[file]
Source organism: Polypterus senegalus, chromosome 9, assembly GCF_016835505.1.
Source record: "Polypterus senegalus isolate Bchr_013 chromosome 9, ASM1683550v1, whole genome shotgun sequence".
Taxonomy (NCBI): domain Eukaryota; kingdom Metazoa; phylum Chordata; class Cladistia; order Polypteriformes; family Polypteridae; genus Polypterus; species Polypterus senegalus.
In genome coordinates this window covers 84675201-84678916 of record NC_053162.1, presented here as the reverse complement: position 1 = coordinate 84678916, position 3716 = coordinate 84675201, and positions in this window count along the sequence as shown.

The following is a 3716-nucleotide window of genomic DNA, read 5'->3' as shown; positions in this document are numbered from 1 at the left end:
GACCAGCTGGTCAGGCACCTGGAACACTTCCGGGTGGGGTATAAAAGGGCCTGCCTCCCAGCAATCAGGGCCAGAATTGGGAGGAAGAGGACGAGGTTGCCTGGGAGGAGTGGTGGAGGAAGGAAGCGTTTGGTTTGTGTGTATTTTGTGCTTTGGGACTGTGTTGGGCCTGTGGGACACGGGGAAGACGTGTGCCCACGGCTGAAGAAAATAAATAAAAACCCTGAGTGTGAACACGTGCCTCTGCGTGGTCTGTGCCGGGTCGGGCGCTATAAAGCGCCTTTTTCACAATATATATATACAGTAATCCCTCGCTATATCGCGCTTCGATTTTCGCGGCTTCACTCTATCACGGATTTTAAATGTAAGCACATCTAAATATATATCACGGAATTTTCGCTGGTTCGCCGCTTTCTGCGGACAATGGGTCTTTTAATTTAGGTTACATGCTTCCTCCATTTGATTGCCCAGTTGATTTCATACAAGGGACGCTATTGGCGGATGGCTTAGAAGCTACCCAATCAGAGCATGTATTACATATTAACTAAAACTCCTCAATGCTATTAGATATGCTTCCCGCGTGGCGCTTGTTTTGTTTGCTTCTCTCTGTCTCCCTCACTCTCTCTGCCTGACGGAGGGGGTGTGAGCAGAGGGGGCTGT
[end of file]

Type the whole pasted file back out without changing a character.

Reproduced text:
Source organism: Polypterus senegalus, chromosome 9, assembly GCF_016835505.1.
Source record: "Polypterus senegalus isolate Bchr_013 chromosome 9, ASM1683550v1, whole genome shotgun sequence".
Taxonomy (NCBI): domain Eukaryota; kingdom Metazoa; phylum Chordata; class Cladistia; order Polypteriformes; family Polypteridae; genus Polypterus; species Polypterus senegalus.
In genome coordinates this window covers 84675201-84678916 of record NC_053162.1, presented here as the reverse complement: position 1 = coordinate 84678916, position 3716 = coordinate 84675201, and positions in this window count along the sequence as shown.

The following is a 3716-nucleotide window of genomic DNA, read 5'->3' as shown; positions in this document are numbered from 1 at the left end:
GACCAGCTGGTCAGGCACCTGGAACACTTCCGGGTGGGGTATAAAAGGGCCTGCCTCCCAGCAATCAGGGCCAGAATTGGGAGGAAGAGGACGAGGTTGCCTGGGAGGAGTGGTGGAGGAAGGAAGCGTTTGGTTTGTGTGTATTTTGTGCTTTGGGACTGTGTTGGGCCTGTGGGACACGGGGAAGACGTGTGCCCACGGCTGAAGAAAATAAATAAAAACCCTGAGTGTGAACACGTGCCTCTGCGTGGTCTGTGCCGGGTCGGGCGCTATAAAGCGCCTTTTTCACAATATATATATACAGTAATCCCTCGCTATATCGCGCTTCGATTTTCGCGGCTTCACTCTATCACGGATTTTAAATGTAAGCACATCTAAATATATATCACGGAATTTTCGCTGGTTCGCCGCTTTCTGCGGACAATGGGTCTTTTAATTTAGGTTACATGCTTCCTCCATTTGATTGCCCAGTTGATTTCATACAAGGGACGCTATTGGCGGATGGCTTAGAAGCTACCCAATCAGAGCATGTATTACATATTAACTAAAACTCCTCAATGCTATTAGATATGCTTCCCGCGTGGCGCTTGTTTTGTTTGCTTCTCTCTGTCTCCCTCACTCTCTCTGCCTGACGGAGGGGGTGTGAGCAGAGGGGGCTGT